So you cannot hear our voice. We do not want to continue living in the Mor shadow. We have to be seen face to face not through the Lou Mor mirror. It is very humiliating. We are a people with life and blood. We can feel pain like anyone in the Republic of South Sudan [RSS]. We are standing up to it now in front of you.
The Nuer to vacate all the Anyuak homesteads and the villages on both sides of the river. Anyuak IDPs and refugees who return must not be under trees as if they are guests who never lived in this land. If the Mor people would not evacuate then we will take it as denial of Anyuak rights by the Jonglei government and the RSS.
Rgt. Honorable Speaker,
Our brothers and sisters in diaspora have met the President of the Republic two times in the USA. Other members of Government were met in Australia and Canada. The President was presented with a petition. The Land Commission in Juba got a petition by e-mail from diaspora and many other attempts. Our voice has not been heard.
In 2009 the UNHCR offered twenty thousand US dollars [$20,000] for a peace conference between the Nuer and the Anyuak. His Excellency the Governor of Jonglei State, tried his best to bring the Lou Nuer to the table. The Lou Nuer refused to come to the table.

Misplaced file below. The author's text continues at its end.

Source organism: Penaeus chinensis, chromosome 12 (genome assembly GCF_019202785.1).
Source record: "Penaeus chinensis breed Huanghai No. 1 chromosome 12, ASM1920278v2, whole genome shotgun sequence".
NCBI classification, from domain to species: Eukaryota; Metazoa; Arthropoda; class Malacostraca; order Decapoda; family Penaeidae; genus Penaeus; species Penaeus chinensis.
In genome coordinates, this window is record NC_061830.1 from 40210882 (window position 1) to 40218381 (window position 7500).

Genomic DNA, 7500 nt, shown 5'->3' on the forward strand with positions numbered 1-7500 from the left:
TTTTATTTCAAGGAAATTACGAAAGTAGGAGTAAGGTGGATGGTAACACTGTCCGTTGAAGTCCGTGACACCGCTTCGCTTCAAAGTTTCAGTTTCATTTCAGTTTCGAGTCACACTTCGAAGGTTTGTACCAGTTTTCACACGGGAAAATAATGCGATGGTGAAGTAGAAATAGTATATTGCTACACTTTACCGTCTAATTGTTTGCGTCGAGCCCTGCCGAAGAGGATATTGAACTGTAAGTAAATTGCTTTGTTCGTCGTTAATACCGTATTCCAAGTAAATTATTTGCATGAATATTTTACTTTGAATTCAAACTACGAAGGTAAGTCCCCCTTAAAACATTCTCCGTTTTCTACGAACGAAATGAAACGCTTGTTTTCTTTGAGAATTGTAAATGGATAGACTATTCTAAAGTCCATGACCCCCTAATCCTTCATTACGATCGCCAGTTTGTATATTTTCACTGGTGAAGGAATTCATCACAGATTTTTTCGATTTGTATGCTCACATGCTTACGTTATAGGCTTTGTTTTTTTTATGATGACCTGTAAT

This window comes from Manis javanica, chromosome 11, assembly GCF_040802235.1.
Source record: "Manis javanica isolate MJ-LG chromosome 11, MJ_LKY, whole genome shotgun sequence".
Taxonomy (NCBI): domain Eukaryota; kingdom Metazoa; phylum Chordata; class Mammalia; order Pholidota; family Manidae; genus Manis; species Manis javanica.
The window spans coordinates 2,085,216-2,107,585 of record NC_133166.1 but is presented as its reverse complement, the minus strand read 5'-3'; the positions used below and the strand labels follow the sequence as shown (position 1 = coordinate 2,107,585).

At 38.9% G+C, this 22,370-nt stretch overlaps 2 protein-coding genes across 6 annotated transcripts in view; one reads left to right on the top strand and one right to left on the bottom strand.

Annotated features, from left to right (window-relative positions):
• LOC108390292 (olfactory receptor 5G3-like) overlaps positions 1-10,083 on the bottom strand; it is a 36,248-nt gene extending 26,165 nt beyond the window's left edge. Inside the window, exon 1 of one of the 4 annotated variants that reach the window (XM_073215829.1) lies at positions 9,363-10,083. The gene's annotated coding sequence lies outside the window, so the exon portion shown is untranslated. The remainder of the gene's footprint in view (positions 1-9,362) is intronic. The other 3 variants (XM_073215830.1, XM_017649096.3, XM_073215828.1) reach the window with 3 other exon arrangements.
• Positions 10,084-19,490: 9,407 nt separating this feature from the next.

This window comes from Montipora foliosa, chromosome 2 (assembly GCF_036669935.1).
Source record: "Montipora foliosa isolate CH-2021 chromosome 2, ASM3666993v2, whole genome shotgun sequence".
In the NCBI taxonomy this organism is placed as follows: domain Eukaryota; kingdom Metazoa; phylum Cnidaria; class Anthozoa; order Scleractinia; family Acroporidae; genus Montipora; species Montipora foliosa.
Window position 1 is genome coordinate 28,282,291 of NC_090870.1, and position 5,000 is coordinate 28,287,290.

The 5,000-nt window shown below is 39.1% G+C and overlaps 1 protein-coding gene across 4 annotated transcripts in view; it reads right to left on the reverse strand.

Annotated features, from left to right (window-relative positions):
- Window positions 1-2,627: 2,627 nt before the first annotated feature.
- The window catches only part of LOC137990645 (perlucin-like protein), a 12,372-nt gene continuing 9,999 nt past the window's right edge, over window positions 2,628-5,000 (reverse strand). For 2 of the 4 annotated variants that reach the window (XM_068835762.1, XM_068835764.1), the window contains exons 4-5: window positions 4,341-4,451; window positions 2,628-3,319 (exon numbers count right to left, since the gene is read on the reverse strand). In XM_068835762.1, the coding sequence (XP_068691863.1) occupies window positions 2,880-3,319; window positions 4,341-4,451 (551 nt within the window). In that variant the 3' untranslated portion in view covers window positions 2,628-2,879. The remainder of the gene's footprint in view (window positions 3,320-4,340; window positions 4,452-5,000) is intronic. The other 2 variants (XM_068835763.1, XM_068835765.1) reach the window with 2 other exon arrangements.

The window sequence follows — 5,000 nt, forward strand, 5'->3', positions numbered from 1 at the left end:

The present attempt through your good offices is therefore not just the beginning. It is a beginning because the State has a constitution ready to govern the citizens. Accordingly the Akobo Anyuak want to feel the presence of government and the rule of law. The Parliament is the maker of laws and has mechanisms for the laws to be enforced.
We are copying this document to the Executive branch of our Government through the State Governor and the Judiciary through the State Ministry of Justice. They too have very important roles in the protection of vulnerable citizens.
Rgt. Honorable Speaker,
Our position is clear. It is peace through the laws of the land. South Sudan is a country. The sons and daughters must not be left to seek rights by unlawful means. We wish to hear from your good offices.
Long live the Republic of South Sudan. Long live Jonglei State. Long live Akobo County and its true people.
Anyuak Community Committee Members, Jonglei State, Bor
1. Deng Nyigwo Oman -Chairperson
2. Gilo Gilo Nasir-Secretary
3. Chief Chol Odio
4. Eunis Achol Ojullo Okoth
5. James Oman Didumo
6. James Okwom Okan Adonyo
7. James Ochang Ojoch
8. Philip Omot Jook
9. Omot Okey Odari
10. John Majong Nyigwo
11. Okelo Gilo Oriet
12. Peter Ochan Odolla
13. Thomas Onyongo Okan
c.c. H.E. the Governor, Jonglei State, Bor.
c.c. The Ministry of Legal, Jonglei State, Bor
c.c. Land Commission, Jonglei State, Bor
c.c. Peace Commission, Jonglei State, Bor